If you are facing foreclosure you may be able to file bankruptcy to stop foreclosure proceedings through a process called “automatic stay.”
Even if the process of foreclosure has already begun you may be able to stop it in its tracks, though this will depend on various circumstances. While both Chapter 7 and Chapter 13 may stop foreclosure they each affect your mortgage in different ways. Which is the best for you?
Talking to a bankruptcy lawyer may help you better understand what’s available to you. Fill out the form below to set up a free, no-obligation consultation with a bankruptcy lawyer near you.
The automatic stay is a highly valuable aspect of bankruptcy for many homeowners facing mortgage foreclosure. Under the rule of an automatic stay court order, all collection activities are immediately ceased. Among other things, this can include stopping or temporarily halting foreclosure proceedings. This offers people filing bankruptcy some extra time to figure out their next steps.
If you’re facing foreclosure, but are dedicated to keeping your house, you may wish to file for Chapter 13 bankruptcy. Under Chapter 13, homeowners have the chance to negotiate a single monthly payment plan for most of their debts, including mortgage, car loans and credit cards. This plan typically spreads payments over a period of three to five years, so to qualify for this form, you must be able to pay at least your current mortgage payment.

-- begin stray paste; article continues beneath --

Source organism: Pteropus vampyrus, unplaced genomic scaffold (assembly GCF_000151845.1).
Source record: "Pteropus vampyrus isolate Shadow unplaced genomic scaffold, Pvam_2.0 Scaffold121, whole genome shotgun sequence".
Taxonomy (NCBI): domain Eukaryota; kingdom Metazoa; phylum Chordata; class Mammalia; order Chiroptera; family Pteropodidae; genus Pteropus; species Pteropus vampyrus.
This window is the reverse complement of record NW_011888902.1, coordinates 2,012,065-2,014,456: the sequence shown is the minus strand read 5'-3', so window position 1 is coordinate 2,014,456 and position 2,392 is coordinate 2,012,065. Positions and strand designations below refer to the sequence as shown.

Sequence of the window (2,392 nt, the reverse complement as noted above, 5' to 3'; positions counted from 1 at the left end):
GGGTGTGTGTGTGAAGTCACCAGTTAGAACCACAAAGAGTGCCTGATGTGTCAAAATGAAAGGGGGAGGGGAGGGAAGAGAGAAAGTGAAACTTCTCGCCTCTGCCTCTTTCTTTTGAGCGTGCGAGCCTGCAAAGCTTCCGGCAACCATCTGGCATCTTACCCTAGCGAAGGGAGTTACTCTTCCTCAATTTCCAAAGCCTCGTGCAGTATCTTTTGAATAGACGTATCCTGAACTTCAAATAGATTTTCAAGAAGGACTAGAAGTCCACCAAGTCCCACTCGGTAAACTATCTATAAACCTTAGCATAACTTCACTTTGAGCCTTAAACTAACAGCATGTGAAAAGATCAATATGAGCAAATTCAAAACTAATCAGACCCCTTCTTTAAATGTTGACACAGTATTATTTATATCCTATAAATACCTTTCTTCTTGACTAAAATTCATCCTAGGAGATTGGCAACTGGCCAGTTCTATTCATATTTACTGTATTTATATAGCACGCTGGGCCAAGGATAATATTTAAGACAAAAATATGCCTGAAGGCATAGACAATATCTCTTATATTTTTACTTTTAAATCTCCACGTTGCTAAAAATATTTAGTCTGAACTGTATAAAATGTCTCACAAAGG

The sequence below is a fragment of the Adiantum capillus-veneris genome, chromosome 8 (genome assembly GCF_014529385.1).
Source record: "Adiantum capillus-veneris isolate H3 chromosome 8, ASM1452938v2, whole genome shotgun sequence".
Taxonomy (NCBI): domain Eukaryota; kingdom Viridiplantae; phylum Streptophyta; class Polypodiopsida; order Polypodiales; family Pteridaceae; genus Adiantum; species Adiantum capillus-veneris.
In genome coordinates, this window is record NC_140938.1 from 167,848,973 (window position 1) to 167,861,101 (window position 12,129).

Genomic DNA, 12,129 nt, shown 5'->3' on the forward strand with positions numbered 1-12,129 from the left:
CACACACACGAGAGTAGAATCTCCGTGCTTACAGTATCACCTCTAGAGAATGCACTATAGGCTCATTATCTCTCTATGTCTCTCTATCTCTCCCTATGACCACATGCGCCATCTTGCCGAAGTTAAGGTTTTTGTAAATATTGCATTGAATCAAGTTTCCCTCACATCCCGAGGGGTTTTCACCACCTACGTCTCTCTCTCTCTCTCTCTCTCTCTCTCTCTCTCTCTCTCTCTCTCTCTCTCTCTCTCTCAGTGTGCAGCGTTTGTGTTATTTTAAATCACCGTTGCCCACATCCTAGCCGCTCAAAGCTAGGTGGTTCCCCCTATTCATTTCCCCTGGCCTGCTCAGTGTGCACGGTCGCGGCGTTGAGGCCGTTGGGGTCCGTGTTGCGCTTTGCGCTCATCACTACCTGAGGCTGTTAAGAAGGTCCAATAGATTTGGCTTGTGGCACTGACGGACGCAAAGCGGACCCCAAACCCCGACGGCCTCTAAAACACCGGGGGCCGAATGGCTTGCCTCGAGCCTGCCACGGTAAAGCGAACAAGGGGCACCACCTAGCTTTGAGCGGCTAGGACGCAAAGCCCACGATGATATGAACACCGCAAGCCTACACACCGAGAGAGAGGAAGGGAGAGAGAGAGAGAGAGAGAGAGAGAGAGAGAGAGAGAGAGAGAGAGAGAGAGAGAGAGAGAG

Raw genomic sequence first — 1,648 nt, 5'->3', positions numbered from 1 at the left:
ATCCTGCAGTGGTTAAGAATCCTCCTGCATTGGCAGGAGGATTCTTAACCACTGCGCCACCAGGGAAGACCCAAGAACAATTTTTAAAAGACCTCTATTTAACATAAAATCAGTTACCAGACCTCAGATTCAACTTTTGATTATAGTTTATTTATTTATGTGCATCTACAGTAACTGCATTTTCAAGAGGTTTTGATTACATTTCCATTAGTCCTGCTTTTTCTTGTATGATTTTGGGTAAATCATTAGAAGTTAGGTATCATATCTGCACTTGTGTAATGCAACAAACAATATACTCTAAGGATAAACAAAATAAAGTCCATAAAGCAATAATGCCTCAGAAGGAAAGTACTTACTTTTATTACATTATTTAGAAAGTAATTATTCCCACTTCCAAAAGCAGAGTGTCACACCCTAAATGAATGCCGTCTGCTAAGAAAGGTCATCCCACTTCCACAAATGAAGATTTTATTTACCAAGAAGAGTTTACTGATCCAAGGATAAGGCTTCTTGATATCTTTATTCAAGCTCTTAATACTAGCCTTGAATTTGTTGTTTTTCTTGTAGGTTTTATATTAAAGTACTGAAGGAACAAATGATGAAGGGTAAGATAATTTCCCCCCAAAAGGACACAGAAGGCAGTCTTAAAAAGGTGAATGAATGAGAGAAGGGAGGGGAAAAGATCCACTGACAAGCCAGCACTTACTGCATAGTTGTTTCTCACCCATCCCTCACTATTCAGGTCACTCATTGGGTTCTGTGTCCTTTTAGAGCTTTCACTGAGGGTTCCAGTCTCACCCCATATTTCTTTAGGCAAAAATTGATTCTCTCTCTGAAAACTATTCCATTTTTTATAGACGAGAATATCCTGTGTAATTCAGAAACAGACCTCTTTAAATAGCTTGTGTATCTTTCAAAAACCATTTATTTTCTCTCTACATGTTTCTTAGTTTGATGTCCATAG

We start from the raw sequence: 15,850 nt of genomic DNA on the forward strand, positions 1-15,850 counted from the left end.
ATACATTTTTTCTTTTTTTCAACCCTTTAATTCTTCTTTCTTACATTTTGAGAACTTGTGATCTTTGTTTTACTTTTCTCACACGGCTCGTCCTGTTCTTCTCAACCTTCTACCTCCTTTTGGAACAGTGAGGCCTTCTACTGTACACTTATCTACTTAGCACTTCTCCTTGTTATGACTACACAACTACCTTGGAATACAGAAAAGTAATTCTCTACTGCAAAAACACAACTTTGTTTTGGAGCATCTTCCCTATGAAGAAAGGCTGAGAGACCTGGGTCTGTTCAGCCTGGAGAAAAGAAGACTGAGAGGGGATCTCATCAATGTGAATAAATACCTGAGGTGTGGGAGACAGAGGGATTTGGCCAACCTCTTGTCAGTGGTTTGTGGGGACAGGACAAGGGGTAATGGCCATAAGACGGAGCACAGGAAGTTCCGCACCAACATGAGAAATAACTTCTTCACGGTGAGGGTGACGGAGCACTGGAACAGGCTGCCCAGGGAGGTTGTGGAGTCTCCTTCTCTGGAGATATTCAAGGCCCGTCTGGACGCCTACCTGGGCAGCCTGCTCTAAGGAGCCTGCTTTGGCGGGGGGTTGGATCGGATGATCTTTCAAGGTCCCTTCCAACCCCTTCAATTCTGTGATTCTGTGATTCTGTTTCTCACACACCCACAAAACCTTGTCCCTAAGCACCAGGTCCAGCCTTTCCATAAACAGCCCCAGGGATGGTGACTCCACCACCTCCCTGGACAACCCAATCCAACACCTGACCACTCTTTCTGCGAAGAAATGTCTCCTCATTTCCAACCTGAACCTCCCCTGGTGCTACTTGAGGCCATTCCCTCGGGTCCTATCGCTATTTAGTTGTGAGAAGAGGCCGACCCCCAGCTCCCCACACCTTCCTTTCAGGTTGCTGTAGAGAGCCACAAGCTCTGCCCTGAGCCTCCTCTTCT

In certain cases, Chapter 7 bankruptcy may be a good response to foreclosure. Depending on where you are in the foreclosure process and the exemptions and laws in your state, you may be able to protect your home from a forced sale. While Chapter 7 doesn't allow you to directly address your mortgage debt you may be in a better position to make your payments with other debts eliminated.
There are plenty of considerations to keep in mind as you decide what your best option is. A bankruptcy attorney may be able to better inform you of the options available to homeowners facing foreclosure. Fill out the form below to get in touch with a bankruptcy attorney near you for a free no-obligation consultation.